After a successful Kickstarter campaign which saw the company raise over £1m and saw the game picked up by publishers Deep Silver, Kingdom Come: Deliverance is finally with us, but was the wait worth it?
From the outside it looks like a typical RPG in the vein of Skyrim and Fallout but with a few interesting caveats. Gone are the dragons and the magic and in their place we have a more authentic look at medieval Bohemia and the day-to-day life of our not so heroic central character, Henry, the blacksmiths boy. I won’t spoil the story, but needless to say, you won’t be a blacksmith much longer young Henry! Once your home town of Skalitz is attacked and you flee, the meat of the tutorial begins and you’ll be learning the ropes for a few hours before being unleashed on the region of Sasau. Yes, the tutorial. Get strapped in, you’ve got a lot to learn!
Things start out nice and simple with some rather basic questing – go here, get this, chat to the locals – and we get an introduction to the world and the mechanics that we’ll be wrestling with for the next 30+ hours. Some might find the quests provided to be a little mundane, but you’re just a regular guy, not the next Dhovakin. However, way too often it resorts to aimlessly wandering around a small area looking for one particular thing. But that’s not to say everything is a boring fetch quest, oh no! You’ll deal with murders and thievery. You’ll take the cute girl on a date and get roped into having an all-night drinking session with the crazy local priest. You’ll also get the chance to put more than a few nobles in their place. However, without the realms of fantasy to draw from, temper your expectations appropriately.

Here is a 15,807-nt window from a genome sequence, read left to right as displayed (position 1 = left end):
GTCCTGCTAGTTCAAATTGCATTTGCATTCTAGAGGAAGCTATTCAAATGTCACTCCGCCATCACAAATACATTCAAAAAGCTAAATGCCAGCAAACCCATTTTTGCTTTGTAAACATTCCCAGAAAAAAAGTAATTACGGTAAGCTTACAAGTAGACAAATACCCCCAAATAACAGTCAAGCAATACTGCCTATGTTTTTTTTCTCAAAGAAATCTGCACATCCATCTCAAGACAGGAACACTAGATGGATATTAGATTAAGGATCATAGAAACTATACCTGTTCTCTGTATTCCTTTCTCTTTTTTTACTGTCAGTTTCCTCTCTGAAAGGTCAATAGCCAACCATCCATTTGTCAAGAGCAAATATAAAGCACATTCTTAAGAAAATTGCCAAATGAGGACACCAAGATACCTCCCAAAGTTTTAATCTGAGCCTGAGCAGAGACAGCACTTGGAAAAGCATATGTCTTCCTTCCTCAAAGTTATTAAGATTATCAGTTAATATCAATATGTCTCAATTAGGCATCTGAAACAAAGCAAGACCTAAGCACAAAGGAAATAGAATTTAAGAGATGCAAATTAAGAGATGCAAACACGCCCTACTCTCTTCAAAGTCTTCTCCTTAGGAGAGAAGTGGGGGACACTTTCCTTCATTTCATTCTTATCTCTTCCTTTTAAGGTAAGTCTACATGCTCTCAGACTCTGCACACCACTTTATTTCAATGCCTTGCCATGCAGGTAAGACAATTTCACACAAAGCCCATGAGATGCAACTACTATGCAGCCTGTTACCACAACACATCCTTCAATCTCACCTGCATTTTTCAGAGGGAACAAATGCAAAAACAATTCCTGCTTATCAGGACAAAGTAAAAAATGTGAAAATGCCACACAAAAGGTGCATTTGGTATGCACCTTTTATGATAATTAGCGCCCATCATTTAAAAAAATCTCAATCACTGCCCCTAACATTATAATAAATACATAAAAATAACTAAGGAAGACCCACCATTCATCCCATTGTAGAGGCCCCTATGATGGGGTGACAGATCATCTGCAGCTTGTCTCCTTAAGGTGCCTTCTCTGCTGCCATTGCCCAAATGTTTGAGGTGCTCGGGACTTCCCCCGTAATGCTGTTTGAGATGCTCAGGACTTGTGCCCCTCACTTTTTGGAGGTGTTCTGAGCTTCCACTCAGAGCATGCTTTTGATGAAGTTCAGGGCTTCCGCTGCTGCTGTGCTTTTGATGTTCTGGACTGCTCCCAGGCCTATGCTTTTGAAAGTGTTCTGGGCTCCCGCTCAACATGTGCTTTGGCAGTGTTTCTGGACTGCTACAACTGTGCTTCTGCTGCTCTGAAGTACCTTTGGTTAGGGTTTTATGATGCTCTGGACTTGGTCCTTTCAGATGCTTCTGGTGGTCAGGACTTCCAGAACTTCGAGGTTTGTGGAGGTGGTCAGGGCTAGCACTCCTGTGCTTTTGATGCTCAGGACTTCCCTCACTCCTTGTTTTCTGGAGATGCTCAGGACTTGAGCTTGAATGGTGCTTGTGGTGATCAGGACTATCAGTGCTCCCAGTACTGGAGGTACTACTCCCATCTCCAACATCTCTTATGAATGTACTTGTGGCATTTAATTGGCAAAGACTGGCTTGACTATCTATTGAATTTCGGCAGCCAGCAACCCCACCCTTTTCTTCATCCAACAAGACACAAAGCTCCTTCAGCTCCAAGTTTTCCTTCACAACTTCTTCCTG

Henry, the not so heroic star of the show
Kingdom Come’s world is beautifully rendered on the One X despite some graphical glitches and more than anything it feels lived in. NPCs roam the countryside and have a daily routine and the world moves on without you. If someone tells you to be somewhere at a certain time, you better be there or they’ll just leave without you as I found out to much hilarity only a few quests in.
It really is a wonderful world to be a part of until the seams start to show. Draw distance can be terrible, textures will resolve at strange distances – if at all – and despite all the care that’s gone into the world you’ll get stuck on everything. Personally I didn’t find anything game breaking, but it does have an impact on immersion.
The overarching systems that help you develop your character stem from the same pool of skills as every modern RPG. Fight – get stronger, run – get more athletic, talk – get better at schmoozing the locals. There’s also the slightly more unusual ones like drinking alcohol to improve your speech but this will subsequently make you lollop all over the place like a ragdoll. There’s quite a list and the more you practice a skill, the better you become.
There’s also some survival-lite mechanics to contend with. You need to eat and sleep but not too much! On a full belly you’ll have laboured movement and tire more quickly and if you don’t get enough sleep, tiredness will kick in and it may actually get you killed.